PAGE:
Distracted Murray comes up short again in Melbourne
MELBOURNE, Australia (AP) Andy Murray had one thing on his mind as he walked off the court with the Australian Open runner-up trophy, yet again: Would he make his early-morning flight back to Britain to be with his wife Kim, who is about to give birth to their first child?
Murray rushed into his post-match news conference, answered eight questions - very succinctly, for him - and was out the door and on his way to the airport, with a little over 1 1/2 hours to catch his flight.
''Regardless of today's result, it's been hard,'' he said about the two-week tournament. ''I just want to get home.''
Murray has had tough campaigns at Grand Slams in the past, including here at the Australian Open, where he's now lost five times in the finals following his 6-1, 7-5, 7-6 (3) defeat to Novak Djokovic on Sunday. But he's perhaps never had a major tournament quite like this, filled with so many uncertainties and distractions.
Murray's wife, Kim Sears, is due to give birth in early February, and he said before the tournament even began that he'd be willing to jump on a plane back to Britain if she went into labor while he was in Australia - even if it meant missing the final.
Murray made it to the championship match, but admitted it's been difficult to put Sears' pregnancy out of his mind completely when he's been on the court. He said he's had a seat reserved on nearly every flight out of Melbourne for the past few days, just in case.
Against Djokovic, he seemed out of sorts in the first set, which he lost in 30 minutes to fall into an immediate hole, and was visibly irritated throughout the match by line calls, camera flashes in the crowd and his own inconsistent play.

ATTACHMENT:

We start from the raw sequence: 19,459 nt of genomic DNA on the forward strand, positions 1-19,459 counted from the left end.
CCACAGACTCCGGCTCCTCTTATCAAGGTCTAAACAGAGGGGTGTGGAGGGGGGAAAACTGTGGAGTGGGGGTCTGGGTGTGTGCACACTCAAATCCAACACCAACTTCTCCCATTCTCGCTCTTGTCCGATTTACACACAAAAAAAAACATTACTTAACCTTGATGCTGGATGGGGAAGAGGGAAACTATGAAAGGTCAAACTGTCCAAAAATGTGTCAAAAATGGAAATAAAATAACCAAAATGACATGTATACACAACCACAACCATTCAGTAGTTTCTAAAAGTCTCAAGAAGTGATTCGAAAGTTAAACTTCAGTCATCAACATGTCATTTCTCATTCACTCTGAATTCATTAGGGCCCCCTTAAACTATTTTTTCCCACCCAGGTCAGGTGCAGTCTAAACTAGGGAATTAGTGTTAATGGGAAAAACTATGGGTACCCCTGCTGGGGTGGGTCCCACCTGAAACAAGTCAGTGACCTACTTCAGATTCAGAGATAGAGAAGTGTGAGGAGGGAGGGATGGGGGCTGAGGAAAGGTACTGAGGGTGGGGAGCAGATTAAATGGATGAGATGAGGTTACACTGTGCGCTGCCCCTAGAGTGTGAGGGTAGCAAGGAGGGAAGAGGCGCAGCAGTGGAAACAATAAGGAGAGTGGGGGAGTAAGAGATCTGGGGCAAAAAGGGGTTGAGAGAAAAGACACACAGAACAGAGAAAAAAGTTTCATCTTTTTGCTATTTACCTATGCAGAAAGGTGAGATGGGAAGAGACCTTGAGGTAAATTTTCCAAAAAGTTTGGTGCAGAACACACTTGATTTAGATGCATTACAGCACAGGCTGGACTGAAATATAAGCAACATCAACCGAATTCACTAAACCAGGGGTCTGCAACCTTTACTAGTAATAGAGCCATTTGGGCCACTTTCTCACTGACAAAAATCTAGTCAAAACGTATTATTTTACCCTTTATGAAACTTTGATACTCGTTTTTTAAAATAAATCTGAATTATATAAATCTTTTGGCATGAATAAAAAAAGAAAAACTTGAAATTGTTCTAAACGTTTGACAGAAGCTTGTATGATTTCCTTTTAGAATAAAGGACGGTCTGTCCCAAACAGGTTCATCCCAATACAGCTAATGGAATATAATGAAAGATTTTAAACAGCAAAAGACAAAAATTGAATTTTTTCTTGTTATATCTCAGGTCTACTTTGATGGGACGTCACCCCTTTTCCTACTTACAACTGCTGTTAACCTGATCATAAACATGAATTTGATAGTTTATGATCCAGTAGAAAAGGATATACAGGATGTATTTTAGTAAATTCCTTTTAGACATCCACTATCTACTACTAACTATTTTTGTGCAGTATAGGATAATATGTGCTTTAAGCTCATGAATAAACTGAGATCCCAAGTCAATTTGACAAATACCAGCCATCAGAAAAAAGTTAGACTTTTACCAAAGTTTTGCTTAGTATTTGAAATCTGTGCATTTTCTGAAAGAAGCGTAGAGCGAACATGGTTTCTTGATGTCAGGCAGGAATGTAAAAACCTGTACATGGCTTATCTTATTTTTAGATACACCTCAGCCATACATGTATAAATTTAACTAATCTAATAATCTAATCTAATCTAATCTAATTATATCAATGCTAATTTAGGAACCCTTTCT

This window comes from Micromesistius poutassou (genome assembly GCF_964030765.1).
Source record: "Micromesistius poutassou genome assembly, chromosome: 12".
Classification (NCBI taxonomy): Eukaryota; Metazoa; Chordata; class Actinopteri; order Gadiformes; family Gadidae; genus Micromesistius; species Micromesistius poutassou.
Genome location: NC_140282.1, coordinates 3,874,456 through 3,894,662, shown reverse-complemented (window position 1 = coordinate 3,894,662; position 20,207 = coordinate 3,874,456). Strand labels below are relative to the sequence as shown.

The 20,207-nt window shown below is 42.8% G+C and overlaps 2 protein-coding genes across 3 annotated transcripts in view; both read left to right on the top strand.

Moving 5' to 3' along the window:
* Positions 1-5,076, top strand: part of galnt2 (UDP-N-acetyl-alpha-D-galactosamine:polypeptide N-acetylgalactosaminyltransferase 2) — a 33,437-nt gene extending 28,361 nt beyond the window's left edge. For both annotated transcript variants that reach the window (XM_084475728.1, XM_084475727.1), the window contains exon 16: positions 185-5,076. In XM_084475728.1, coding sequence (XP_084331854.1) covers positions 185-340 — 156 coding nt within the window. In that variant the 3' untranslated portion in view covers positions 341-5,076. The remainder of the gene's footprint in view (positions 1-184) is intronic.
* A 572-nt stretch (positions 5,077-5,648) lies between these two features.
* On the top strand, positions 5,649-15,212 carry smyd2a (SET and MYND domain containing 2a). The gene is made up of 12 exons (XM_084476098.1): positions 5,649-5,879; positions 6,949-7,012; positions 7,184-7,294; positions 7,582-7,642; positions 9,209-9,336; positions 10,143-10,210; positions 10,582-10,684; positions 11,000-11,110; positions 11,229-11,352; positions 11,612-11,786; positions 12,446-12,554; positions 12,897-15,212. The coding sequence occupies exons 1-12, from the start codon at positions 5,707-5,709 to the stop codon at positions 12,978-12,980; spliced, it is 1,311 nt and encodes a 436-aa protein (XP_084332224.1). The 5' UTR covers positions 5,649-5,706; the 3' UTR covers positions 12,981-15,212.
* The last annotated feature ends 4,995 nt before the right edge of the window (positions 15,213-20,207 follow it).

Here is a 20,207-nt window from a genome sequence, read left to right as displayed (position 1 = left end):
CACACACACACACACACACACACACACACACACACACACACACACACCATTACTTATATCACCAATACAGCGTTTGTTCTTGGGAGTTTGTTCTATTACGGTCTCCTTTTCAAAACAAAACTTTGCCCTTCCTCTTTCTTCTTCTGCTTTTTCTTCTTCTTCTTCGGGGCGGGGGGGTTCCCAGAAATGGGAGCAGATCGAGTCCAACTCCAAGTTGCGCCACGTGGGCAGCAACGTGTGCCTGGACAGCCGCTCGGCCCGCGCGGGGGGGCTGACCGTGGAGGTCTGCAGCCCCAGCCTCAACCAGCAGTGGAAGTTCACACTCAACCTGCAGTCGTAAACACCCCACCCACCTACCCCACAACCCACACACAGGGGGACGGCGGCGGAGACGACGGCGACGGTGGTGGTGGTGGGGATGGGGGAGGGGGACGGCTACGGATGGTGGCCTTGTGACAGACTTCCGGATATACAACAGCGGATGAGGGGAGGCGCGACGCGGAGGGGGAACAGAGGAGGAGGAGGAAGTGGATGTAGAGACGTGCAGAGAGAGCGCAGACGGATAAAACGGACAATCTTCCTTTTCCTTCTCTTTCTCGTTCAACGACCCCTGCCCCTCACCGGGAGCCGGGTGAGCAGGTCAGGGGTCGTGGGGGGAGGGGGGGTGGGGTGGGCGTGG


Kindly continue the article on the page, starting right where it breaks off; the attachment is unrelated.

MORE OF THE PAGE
''You know, I started the last couple of matches quite slowly, I think, understandable in some respects,'' he said. ''Obviously, it's not good to begin matches like that against someone like Novak.''
To add to his anxieties in Melbourne, Murray also had a scare after his third-round victory over Joao Sousa when he was told that his wife's father, Nigel Sears, had become ill while watching a match in Rod Laver Arena and had to be carried out on a stretcher.
Nigel Sears, who had been in Melbourne to coach Ana Ivanovic, recovered and returned home to his family in Britain, but the incident still shook Murray. He said if Sears' health had been in serious danger, he would have immediately pulled out of the tournament.
''It was a difficult one,'' he said Sunday. ''It was close. I've never been in that position before, so it's as close as I've sort of been to leaving a Grand Slam.''
Through it all, Murray kept winning at Melbourne Park - that is, until he ran into his nemesis at this tournament, Djokovic. The top-ranked Djokovic has now beaten Murray in four of the five finals he's lost at the Australian Open.
Murray leaves Melbourne without the trophy again, but he's going back home to a much bigger prize this time.
''You've been a legend the last two weeks,'' a teary-eyed Murray told his wife in his on-court speech after the match. ''Thank you for your support and I'll be on the next flight home.''